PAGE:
• @pglpm What you are saying is technically correct, and that, if one waited long enough after the pressures effectively equilibrated, conductive heat transfer could occur through the hole until the temperature inside equilibrated with the outside temperature. However, in my judgment, this was not the intent of the homework exercise represented by this problem. I think the student was expected to assume that either the hole was plugged by insulation after pressure equilibration, or that the problem ended at the effective time of equilibration. – Chet Miller Apr 4 '18 at 19:46
• This is the same as the scenario you already described, where heat transfer is allowed through the hole between the two chambers. The actual problem is more like one involving two chambers at different pressures separated by an insulated barrier, in which a hole is poked in the barrier. For the lower pressure chamber, this is a very irreversible process in which viscous heating accounts for the increase in temperature (while the gas remaining in the higher pressure chamber at the end has expanded reversibly to push part of the mass out and suffers a temperature decrease). – Chet Miller Apr 4 '18 at 20:49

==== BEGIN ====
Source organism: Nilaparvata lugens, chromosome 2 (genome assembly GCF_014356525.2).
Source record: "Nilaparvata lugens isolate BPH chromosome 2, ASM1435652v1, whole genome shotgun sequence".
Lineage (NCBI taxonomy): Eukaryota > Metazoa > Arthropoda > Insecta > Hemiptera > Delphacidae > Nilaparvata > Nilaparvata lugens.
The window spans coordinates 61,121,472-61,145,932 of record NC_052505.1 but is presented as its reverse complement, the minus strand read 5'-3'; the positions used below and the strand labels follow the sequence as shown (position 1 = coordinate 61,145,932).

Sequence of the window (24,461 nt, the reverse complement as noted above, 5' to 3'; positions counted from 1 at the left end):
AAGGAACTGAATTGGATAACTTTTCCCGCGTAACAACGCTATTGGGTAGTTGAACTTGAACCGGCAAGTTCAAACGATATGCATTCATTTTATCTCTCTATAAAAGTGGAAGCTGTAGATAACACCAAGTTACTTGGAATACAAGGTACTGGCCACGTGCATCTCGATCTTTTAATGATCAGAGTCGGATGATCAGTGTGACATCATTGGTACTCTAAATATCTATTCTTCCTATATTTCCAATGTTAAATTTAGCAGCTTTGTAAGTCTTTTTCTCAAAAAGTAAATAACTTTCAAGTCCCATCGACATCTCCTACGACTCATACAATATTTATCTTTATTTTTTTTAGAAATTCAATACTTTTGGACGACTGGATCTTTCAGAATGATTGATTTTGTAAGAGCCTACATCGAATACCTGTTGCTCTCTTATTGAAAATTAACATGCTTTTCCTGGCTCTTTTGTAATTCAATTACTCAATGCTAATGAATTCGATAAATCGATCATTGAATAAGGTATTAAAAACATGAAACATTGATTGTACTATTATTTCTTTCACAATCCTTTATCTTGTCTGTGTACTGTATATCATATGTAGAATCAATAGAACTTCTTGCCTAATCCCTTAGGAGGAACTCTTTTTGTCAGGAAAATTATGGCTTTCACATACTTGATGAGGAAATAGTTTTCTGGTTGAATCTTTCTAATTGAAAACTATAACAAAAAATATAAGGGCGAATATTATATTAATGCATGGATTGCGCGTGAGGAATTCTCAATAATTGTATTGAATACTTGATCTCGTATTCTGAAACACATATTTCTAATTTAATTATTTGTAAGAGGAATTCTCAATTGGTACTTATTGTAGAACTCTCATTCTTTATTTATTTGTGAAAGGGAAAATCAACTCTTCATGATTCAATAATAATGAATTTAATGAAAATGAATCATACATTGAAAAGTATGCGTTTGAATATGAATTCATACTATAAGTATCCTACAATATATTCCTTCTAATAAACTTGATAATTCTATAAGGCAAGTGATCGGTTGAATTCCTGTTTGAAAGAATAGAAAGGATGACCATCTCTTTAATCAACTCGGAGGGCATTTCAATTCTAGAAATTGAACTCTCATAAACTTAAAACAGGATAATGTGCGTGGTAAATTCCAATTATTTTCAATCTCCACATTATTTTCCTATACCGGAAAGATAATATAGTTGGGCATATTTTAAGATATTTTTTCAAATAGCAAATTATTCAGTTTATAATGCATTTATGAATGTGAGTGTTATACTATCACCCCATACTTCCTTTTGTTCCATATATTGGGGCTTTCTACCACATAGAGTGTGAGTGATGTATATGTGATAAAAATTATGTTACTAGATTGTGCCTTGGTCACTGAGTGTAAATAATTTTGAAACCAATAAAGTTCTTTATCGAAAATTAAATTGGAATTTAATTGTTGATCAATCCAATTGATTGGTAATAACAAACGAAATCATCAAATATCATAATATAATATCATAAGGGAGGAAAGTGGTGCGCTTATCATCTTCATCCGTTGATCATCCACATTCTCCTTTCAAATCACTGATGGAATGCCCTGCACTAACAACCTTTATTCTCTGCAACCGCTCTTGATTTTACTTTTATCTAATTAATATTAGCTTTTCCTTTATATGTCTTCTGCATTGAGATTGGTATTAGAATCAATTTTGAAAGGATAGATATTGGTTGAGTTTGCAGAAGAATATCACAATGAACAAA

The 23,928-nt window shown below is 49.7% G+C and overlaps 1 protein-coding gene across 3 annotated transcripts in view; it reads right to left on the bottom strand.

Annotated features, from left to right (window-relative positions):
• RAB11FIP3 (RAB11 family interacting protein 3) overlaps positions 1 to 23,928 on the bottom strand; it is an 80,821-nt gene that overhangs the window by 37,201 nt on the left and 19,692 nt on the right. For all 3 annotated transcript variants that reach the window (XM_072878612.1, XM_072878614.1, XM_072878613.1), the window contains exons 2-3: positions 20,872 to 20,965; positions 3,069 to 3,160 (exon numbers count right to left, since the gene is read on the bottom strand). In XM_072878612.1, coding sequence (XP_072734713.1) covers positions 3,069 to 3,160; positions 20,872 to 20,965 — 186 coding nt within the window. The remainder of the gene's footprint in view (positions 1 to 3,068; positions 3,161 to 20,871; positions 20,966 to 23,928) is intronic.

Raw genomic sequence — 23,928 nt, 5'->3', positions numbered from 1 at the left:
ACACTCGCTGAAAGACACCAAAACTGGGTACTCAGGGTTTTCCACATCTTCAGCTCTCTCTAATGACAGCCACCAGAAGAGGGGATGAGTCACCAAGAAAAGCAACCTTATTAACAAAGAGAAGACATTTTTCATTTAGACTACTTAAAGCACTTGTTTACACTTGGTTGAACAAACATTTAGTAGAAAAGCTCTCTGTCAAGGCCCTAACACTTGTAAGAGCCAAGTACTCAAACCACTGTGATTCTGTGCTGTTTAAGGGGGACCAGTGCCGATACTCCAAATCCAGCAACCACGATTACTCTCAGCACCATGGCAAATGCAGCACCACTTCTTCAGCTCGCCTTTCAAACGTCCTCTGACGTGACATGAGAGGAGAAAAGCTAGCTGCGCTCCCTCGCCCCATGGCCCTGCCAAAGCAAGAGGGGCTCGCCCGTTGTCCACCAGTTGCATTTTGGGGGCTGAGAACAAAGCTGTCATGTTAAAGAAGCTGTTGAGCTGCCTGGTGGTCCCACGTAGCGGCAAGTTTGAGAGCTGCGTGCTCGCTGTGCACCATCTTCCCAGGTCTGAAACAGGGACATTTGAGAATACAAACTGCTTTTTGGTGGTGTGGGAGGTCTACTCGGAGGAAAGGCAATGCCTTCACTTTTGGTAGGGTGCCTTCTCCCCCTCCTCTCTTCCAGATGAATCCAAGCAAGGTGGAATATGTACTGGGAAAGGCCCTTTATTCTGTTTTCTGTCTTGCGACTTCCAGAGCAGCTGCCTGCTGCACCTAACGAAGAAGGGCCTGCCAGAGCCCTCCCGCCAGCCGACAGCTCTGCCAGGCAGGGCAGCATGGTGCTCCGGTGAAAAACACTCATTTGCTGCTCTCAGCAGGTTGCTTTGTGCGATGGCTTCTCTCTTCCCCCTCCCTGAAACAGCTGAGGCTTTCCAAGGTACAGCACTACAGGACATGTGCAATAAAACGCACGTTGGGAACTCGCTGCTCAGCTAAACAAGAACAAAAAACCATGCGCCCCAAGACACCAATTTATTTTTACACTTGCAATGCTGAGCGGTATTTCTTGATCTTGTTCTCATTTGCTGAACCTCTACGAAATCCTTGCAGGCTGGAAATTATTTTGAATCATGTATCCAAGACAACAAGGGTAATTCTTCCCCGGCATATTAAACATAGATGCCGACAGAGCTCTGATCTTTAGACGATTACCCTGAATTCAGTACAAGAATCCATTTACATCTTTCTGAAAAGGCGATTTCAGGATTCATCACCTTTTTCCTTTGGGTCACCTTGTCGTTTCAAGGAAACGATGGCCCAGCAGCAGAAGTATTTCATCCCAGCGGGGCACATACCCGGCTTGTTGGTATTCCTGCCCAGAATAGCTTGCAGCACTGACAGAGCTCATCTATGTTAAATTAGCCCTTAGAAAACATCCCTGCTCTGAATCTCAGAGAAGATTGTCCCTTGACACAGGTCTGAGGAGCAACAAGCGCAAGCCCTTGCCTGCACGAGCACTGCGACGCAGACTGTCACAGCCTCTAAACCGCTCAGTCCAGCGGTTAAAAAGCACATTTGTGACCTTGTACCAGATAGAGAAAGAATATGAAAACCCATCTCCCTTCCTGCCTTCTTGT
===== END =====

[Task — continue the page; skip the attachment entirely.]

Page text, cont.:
• Who says that an ideal gas is inviscid? In the limit of low densities, all gases approach ideal gas behavior and also approach a constant viscosity that is a function only of temperature. When an ideal gas expands rapidly and irreversibly against a constant external pressure (that is much lower than the initial gas pressure), what did you think was the source of the irreversibility? And in the Joule Thompson flow of an ideal gas through a porous plug (where the gas suffers an irreversible expansion), what did you think the reason was that the gas doesn't cool? – Chet Miller Apr 4 '18 at 22:10